Beginning in early 2015, fans can expect to see the first wave of classic Disney masterpieces featured in an array of award-winning and innovative publications from IDW.

  • Monthly Comic Series – This monumental collaboration kicks off with multiple monthly series featuring some of the most iconic characters of all time: Mickey Mouse, Donald Duck, Pluto, Minnie Mouse, Goofy, and many more!
  • Artist’s Editions – The award-winning Artist’s Edition line will feature collections from the immense talents who have contributed to many beloved Disney comics over the years starting with the legendary Carl Barks and Don Rosa.
  • IDW Limited – With original art, signature plates, and unique display designs, IDW Limited will offer a number of Disney series in deluxe limited editions.
  • Micro Comics Fun Packs – Packed with a mini-comic, stickers, posters, and more, the Micro-Comic Fun Pack has been captivating new comic audiences on a mass-market scale and IDW will expand this successful line with multiple Disney properties.
  • Library of American Comics – Beginning in 2015, the LOAC will begin collecting the various newspaper strips that have featured iconic Disney characters.

IDW & Marvel Partnership Expansion

  • Artist’s Editions – IDW and Marvel opened NYCC 2014 with the announcement they will partner once again to add titles and creators that will rightfully take theirs places among an already illustrious list of Marvel related IDW Artist’s Editions. Stay tuned for supporting announcements!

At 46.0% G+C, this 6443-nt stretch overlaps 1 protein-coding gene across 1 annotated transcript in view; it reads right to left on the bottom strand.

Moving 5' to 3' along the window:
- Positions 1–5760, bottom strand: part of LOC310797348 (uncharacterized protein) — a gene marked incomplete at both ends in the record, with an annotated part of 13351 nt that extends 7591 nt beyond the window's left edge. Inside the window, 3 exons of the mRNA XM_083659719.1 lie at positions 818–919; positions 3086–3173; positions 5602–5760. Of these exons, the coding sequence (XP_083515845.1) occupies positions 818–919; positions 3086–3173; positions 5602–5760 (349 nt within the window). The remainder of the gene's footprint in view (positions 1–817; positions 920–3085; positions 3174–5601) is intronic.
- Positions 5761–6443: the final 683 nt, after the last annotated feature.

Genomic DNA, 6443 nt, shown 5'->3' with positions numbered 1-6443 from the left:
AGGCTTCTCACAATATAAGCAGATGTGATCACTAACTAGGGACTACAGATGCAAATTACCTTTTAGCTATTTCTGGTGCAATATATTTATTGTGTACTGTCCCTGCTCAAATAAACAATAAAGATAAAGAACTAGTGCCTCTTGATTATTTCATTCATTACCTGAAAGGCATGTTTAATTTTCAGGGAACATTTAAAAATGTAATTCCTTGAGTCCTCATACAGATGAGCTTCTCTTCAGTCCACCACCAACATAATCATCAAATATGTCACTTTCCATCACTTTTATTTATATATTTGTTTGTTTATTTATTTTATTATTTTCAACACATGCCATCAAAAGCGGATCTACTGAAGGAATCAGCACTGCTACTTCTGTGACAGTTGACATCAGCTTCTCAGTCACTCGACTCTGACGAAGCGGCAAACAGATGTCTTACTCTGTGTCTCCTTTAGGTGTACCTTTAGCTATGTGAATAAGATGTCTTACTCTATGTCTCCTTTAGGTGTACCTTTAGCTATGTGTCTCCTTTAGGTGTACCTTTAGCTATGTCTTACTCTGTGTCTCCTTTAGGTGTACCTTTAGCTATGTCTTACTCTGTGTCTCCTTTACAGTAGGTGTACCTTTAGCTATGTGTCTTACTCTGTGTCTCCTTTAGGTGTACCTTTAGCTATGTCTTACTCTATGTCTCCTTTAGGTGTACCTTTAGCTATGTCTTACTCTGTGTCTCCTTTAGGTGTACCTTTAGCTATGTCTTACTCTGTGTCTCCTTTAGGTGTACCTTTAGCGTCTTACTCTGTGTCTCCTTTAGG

• Library of American Comics Spider-Man Newspaper Comics – IDW and Marvel continued to amaze NYCC conventions goers and fans across the globe with the announcement that are teaming up to bring the world’s most popular super-hero, the Amazing Spider-Man to IDW’s Library of American Comics imprint. Launched in 1977, the Spider-Man newspaper strips feature the kind of fast-paced action and genuine human emotion that have made Peter Parker a star in movies, theatre, TV, video games, and the comic books that started it all back in 1962 with Amazing Fantasy #15.
  • Avengers Micro Comic Fun Packs – In one the more fun announcements of NYCC 2014, IDW and Marvel revealed they are giving Avengers fans one more way to keep up with their favorite superhero team, in the form of Avengers Micro Comic Fun Packs!  Look for them in both comic shops and mass retail spring of 2015!
  • IDW Limited’s Marvel Artist Select Series – IDW and Marvel concluded NYCC 2014 with the announcement of an all-new series that will celebrate the most iconic Marvel characters and fan-favorite storylines in an all-new, deluxe, limited-edition format produced by IDW Limited.

Douglas Adams’ Dirk Gently’s Holistic Detective Agency Comic Series
In partnership with Ideate Media, IDW Publishing announced that Douglas Adams’ beloved fictional “holistic detective” Dirk Gently will be appearing in his first-ever comic-book series. The series launching in spring 2015, will be written by Chris Ryall, IDW’s Chief Creative Officer/Editor-in-Chief and creator/writer of series such as Zombies vs Robots, Groom Lake, and The Hollows. The series artist will be Tony Akins (Fables), and Chew co-creator Rob Guillory has contributed a first cover image, too. Full story details and release information will follow soon.

G.I. Joe: Snake Eyes

The fan-favorite G.I. Joe ninja is set to strike out on his own in an all-new series, G.I. Joe: Snake Eyes: Agent of COBRA! Debuting in January of 2015, this series builds upon the acclaimed new G.I. Joe series, released last month. With an exciting creative team and a secretive mission, the stakes have never been higher!

Other exciting comic series announcements made during the week were Jem & the Holograms with Hasbro, Millennium with Fox Entertainment and Powerpuff Girls: Super Smash Up! with Cartoon Network. For developing news on these projects and more visit www.idwpublishing and follow IDW on Facebook and Twitter